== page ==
The Arc of Dickinson names directorBoxes of donated clothing piled up in Dickinson’s Arc Aid Thrift Store when an unpacking party was called Thursday evening. “Every time we get overwhelmed with donations, we’ll have an unpacking party,” said Pam Kolling, who was named The Arc of Dickinson executive director in December. “We’ll have pizza and go to work unpacking all kinds of things.”
By: Linda Sailer, The Dickinson Press
Boxes of donated clothing piled up in Dickinson’s Arc Aid Thrift Store when an unpacking party was called Thursday evening.
“Every time we get overwhelmed with donations, we’ll have an unpacking party,” said Pam Kolling, who was named The Arc of Dickinson executive director in December. “We’ll have pizza and go to work unpacking all kinds of things.”
The Arc promotes and protects the rights of people with intellectual and development disabilities and actively supports their inclusion in the community, Kolling said.
In her position, she oversees the thrift store, four intermediate care facilities and Southview Housing — an independent supported living arrangement.
Kolling doesn’t hesitate to pitch in with the projects.
“We have fun — our volunteers are a very close-knit group,” she said.
“She covers everything very well — she works well with everybody,” board member Faye Schwartzmann said.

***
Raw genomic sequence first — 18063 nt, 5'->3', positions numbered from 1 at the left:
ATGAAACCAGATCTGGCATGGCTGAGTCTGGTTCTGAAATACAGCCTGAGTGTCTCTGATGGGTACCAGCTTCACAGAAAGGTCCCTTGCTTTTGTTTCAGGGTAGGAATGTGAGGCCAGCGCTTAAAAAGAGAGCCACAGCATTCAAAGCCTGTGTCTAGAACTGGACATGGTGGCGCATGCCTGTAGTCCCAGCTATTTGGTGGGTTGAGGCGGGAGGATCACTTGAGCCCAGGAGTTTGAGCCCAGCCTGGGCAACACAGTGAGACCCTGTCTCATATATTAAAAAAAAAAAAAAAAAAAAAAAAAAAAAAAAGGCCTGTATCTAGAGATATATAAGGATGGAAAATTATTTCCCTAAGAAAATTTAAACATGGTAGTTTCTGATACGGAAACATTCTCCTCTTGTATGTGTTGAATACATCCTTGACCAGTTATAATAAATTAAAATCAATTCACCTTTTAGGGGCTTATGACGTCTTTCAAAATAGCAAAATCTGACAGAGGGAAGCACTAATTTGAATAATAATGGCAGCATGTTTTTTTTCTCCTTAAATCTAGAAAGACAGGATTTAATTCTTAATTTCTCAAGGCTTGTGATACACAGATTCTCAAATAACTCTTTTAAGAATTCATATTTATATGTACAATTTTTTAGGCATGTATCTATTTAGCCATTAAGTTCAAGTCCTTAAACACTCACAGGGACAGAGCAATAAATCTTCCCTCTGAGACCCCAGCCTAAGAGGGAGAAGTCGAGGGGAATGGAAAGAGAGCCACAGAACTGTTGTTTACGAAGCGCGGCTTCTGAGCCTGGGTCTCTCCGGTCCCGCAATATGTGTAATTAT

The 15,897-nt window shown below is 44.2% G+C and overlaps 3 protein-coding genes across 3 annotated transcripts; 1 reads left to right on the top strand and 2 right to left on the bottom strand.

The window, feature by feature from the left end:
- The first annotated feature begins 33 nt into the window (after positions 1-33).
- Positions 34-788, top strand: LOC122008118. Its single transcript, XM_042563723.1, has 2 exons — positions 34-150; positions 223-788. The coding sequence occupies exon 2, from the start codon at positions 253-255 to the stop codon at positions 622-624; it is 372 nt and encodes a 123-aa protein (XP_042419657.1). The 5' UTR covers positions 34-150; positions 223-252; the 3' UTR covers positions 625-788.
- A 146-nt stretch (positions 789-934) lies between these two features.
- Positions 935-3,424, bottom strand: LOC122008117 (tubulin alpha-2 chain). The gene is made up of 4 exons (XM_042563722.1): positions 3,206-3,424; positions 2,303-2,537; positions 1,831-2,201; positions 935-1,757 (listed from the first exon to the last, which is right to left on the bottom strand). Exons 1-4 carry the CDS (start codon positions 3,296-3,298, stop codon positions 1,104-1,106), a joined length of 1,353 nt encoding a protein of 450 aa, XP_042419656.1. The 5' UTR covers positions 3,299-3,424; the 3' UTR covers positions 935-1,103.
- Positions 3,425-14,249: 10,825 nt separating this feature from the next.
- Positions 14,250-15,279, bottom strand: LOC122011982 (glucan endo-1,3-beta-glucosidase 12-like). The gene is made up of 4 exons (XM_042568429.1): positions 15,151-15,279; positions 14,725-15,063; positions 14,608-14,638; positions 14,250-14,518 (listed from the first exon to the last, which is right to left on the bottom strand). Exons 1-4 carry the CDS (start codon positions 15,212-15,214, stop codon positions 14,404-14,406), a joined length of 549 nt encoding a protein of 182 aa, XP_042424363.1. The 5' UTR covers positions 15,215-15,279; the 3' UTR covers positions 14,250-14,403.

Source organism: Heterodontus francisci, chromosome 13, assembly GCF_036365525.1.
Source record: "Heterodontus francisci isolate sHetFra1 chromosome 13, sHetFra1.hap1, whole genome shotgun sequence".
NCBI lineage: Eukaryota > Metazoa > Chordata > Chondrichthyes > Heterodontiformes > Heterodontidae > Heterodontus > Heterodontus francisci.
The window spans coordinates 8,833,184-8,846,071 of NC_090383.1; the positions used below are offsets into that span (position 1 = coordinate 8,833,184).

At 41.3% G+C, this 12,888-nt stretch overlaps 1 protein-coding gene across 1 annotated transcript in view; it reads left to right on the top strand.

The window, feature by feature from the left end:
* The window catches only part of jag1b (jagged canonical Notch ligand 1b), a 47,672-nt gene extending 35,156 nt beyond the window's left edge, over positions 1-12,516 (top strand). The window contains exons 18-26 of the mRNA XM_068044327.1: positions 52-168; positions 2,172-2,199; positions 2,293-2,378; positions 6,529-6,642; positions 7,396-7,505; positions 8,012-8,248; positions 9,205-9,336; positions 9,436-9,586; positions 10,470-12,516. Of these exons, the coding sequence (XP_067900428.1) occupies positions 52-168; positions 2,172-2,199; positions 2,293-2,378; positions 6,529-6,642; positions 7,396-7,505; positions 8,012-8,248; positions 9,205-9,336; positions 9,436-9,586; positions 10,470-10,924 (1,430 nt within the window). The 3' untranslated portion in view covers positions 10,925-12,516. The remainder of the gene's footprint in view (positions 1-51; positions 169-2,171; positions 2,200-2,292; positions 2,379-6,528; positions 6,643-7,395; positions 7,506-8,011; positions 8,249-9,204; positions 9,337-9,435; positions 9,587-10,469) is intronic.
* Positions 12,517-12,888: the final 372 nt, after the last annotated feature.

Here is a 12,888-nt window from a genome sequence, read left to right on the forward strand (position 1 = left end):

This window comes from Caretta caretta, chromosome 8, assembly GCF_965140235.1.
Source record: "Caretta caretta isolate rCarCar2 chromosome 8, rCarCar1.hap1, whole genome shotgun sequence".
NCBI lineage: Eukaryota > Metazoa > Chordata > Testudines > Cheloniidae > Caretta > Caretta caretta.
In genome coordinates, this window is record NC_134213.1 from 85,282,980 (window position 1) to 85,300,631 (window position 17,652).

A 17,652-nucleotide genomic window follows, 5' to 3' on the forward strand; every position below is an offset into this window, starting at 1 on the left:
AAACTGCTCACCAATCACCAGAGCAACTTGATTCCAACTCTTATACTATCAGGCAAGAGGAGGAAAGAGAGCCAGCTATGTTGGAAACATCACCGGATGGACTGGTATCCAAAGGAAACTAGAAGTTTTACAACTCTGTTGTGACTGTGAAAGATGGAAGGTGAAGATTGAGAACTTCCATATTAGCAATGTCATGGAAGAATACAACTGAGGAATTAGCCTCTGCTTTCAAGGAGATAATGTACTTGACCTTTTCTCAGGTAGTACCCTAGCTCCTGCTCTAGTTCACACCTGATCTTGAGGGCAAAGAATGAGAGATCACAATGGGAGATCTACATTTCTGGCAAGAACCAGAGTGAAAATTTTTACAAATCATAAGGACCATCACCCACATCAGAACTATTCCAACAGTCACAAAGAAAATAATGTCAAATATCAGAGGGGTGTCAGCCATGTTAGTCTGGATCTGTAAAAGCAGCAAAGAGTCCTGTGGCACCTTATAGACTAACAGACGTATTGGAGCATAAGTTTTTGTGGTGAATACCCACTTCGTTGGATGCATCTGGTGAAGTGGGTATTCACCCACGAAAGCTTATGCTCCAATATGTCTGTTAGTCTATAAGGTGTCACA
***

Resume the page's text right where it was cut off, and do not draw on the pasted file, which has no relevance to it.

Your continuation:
Thrift store manager Ann Perfett described Kolling as a down-to-earth supervisor.
“She works great with the staff,” she said. “She’s easy to work with and not judgmental.”
Kolling has fostered a lifelong empathy of people with disabilities. Her brother, Keith, was born with a developmental disability. Then she gave birth to premature triplets in 1988 — Luke and Tess died days later, but Josette survived with cerebral palsy.
“I accepted my brother as a brother, but once I had a daughter who had a disability, that hit home,” she said.
Standing over her crib in the hospital, Kolling said, “I promised if she survived, I’d give her the best life possible.”
Kolling recently purchased a home that has been converted into an independent supported living arrangement.
“Today, my daughter and two of her friends live there and she loves it,” Kolling said.
Kolling’s children also have benefitted from having Josette in her lives. Tara is a physical therapist, Kelsey works for Easter Seals and Lee works in the oil field.
Kolling is a graduate of Dickinson State University. Her career as an advocate for people with disabilities began as program coordinator for ABLE.
“I created life plans for individuals to help them fulfill their hopes and dreams,” she said.
Kolling said The Arc position is an opportunity to reach more people.
The thrift store recycles donated clothing, selling it back to the public at a reduced price. More than 40 volunteers sort, label and sell the merchandise, she said.
The profits are used for transportation, housing and education of its clients. The Arc has a membership of approximately 100.
“We would like to include the whole southwest,” Kolling said. “Part of our vision is to reach out south and west.”
The thrift store also needs additional volunteers to handle the volume of clothing and household items.
“We invite you to come in and check it out,” she said.
The store is at 140 Second St. W.